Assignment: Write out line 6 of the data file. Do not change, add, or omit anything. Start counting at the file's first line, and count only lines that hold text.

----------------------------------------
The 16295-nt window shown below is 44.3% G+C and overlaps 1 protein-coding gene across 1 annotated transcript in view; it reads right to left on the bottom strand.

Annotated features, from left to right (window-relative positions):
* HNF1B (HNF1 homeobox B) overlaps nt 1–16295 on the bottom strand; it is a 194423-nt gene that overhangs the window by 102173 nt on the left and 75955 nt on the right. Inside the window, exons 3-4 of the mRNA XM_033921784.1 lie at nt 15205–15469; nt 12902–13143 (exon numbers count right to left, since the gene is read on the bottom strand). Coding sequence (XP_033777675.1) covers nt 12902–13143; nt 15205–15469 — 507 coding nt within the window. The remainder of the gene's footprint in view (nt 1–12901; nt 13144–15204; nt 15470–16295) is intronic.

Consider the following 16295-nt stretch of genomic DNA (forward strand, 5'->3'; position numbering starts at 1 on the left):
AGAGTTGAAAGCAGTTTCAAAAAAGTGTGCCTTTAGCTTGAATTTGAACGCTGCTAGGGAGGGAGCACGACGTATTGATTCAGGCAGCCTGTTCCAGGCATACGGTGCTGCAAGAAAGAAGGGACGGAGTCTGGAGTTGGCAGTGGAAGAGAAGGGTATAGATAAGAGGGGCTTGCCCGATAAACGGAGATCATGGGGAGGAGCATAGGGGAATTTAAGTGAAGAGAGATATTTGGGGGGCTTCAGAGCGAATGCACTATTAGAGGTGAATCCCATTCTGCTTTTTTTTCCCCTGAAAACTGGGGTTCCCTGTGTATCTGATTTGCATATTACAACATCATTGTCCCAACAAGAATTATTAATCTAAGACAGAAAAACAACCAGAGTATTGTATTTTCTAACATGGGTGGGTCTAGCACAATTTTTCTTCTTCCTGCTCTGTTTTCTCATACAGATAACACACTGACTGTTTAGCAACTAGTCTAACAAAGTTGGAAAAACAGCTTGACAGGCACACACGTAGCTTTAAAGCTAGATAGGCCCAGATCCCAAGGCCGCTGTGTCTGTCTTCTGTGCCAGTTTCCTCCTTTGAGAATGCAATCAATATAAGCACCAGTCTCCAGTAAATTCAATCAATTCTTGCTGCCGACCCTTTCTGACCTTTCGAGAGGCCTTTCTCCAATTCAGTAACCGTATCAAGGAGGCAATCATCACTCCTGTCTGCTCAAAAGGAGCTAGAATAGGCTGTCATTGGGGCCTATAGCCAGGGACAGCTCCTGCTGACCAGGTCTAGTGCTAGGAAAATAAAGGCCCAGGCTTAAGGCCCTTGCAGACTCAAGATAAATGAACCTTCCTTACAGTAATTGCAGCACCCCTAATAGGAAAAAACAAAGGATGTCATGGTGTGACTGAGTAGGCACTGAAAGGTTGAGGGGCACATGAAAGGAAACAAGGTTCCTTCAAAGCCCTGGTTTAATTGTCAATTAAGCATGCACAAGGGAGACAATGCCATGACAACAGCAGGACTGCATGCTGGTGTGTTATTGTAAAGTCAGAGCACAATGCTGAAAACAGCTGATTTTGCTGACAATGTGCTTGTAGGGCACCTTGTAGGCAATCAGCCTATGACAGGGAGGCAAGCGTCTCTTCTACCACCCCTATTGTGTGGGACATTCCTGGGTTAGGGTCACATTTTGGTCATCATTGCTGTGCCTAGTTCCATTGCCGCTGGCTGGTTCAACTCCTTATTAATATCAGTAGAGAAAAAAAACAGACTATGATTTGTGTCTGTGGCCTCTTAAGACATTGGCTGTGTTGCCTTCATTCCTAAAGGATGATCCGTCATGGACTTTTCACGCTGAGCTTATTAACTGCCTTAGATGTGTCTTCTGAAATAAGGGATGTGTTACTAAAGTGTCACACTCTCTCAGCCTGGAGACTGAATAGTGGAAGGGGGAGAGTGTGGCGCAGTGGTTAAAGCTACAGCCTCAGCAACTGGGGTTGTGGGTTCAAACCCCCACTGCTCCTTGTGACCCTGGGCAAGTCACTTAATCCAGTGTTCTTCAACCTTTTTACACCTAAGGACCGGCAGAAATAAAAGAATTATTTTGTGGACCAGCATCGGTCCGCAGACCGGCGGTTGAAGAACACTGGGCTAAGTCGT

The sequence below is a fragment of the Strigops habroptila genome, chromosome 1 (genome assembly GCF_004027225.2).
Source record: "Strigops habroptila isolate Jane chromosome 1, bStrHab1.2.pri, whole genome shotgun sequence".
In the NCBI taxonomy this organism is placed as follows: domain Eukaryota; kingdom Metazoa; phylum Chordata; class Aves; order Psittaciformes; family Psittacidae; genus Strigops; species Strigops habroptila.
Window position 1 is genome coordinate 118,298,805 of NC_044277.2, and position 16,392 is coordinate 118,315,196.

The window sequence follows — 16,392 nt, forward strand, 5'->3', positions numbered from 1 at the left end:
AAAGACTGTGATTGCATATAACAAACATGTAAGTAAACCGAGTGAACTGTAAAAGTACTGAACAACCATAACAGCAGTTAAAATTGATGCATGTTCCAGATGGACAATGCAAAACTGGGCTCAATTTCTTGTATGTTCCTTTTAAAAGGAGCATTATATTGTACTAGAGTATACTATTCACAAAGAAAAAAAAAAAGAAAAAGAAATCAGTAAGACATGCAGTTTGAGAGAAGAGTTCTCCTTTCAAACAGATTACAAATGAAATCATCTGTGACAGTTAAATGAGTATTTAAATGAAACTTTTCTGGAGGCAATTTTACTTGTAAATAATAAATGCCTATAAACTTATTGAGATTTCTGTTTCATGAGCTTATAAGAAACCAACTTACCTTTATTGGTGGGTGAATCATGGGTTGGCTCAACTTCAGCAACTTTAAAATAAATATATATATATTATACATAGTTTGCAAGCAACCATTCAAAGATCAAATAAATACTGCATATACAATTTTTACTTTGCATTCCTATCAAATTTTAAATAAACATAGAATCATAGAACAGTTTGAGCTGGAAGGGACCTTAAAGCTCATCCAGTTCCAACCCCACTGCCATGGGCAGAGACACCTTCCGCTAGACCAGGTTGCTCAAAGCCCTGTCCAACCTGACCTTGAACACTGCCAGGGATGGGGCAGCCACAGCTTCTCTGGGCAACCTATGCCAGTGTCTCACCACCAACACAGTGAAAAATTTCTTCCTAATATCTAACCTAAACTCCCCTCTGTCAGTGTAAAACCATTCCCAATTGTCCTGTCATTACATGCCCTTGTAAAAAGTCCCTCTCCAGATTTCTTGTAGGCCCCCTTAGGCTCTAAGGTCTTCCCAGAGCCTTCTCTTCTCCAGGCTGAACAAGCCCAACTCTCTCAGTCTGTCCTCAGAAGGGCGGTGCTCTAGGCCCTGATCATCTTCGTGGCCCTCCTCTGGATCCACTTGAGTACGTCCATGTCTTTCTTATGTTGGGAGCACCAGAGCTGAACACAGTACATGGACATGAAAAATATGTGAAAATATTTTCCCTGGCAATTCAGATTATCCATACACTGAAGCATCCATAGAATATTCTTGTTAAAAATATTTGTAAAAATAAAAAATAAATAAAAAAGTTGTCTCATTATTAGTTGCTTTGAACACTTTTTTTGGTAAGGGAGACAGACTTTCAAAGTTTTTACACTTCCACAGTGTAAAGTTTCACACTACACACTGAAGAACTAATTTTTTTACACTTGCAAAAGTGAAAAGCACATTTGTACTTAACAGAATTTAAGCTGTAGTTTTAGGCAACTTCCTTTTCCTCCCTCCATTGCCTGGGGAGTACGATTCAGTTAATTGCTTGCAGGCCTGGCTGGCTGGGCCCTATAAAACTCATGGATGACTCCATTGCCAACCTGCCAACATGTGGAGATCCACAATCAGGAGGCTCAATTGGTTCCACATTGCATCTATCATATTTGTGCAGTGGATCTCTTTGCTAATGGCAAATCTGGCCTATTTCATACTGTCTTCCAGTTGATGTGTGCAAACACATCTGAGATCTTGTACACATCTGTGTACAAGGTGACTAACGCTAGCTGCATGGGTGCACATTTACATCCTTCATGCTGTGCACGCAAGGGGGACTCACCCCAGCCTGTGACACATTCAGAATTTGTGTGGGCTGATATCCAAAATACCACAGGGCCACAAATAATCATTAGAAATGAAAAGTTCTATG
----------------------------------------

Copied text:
The sequence below is a fragment of the Strigops habroptila genome, chromosome 1 (genome assembly GCF_004027225.2).